“I had difficult students, I had difficult parents and just didn’t have any kind of a support system,” said Sciullo. “And I felt like this cannot be it, this cannot be what people do for 30 years. So I was ready to leave teaching.” But today Sciullo says she is at the top of her game and she credits her fellow teachers with helping her get there.

Kenny says that being accountable for the success of the students means that teachers are pushed to teach for depth and comprehension and not just for the test.

“The focus on teacher quality is that there’s too much emphasis now being put on the state test,” said Kenny. “We’re going to dumb down our expectations if we evaluate teachers only by the state test.”

‘Our kids have so much potential’

Many of the students at Harlem Village Academies enter the fifth grade several grade levels behind in math and reading. But according to the school’s website, 100 percent of the students who scored a level one in reading (illiteracy) when they entered the school advanced to level one (basic) or level three (proficient) on the New York State reading tests within one year. And in 2008, Harlem Village Academies students made history as the first class of eighth graders in Harlem history to achieve 100 percent passing on the state math test.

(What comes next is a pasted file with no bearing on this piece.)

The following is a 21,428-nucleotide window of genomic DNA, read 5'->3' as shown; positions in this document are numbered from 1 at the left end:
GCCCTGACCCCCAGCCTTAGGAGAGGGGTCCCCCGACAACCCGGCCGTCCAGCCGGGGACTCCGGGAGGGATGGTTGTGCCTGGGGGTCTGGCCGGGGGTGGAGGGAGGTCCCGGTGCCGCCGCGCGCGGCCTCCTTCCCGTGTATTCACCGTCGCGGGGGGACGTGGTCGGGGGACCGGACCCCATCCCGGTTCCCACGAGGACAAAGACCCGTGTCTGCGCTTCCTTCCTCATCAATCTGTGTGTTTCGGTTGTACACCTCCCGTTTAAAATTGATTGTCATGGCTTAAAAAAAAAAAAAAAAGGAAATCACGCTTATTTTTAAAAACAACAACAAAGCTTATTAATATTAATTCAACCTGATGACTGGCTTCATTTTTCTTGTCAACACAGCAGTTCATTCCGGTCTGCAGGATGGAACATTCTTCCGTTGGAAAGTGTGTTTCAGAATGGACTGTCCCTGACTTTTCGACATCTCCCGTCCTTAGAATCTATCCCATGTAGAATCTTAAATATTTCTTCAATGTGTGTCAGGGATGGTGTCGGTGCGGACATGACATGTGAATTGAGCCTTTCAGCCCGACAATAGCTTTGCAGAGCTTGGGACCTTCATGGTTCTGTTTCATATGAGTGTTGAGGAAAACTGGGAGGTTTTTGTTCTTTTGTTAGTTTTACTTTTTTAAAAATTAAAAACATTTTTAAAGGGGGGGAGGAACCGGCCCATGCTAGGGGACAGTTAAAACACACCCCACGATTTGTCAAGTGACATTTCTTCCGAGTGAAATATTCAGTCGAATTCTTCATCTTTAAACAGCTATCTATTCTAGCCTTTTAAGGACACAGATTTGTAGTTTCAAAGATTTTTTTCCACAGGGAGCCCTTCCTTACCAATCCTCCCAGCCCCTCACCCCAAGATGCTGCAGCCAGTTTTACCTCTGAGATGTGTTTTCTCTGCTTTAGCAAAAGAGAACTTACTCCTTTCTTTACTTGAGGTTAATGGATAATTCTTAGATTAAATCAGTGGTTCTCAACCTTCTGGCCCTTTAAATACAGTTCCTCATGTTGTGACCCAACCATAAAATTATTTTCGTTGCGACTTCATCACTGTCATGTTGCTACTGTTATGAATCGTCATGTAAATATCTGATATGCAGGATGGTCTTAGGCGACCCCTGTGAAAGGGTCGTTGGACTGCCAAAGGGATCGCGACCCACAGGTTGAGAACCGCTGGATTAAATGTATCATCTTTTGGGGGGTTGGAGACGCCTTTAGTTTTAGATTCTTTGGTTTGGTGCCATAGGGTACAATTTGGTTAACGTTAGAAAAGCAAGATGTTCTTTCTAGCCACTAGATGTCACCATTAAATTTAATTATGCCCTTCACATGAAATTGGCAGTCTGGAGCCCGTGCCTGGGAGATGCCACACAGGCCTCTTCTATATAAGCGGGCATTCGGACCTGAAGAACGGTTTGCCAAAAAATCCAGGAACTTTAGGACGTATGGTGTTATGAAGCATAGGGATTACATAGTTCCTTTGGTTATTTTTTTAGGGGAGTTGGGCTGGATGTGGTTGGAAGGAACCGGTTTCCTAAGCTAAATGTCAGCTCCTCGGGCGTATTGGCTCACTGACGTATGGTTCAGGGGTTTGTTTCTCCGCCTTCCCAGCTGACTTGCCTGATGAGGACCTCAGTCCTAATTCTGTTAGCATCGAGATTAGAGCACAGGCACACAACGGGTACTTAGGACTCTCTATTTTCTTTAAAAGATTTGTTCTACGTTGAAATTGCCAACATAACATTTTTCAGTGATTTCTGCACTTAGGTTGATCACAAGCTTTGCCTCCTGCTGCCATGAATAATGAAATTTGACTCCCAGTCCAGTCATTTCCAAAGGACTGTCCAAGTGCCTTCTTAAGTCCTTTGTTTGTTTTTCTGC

“Our kids have so much potential. And they just want somebody to believe in them,” said Kenny. “They’re very young when they come here. But a lot of people have discouraged them along the way. And when you provide them with what every kid deserves, which is just, you know, love and respect, they give it right back to you.”

Kenny dream has steadily expanded. Today there are two middle schools and one high school and in September of this year the first elementary schools will open their doors. Last year the first class that entered the school in 2003 graduated from high school. Almost all of them are currently attending college.

“After graduation all of the kids came up and started thanking me and all their teachers,” said Kenny. “It was pretty incredible to hear an 18-year-old boy come up and say, ‘You know, if it weren’t for this school I wouldn’t have made it.’ That was a pretty striking moment.”

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Posted by on July 30, 2012 in Education News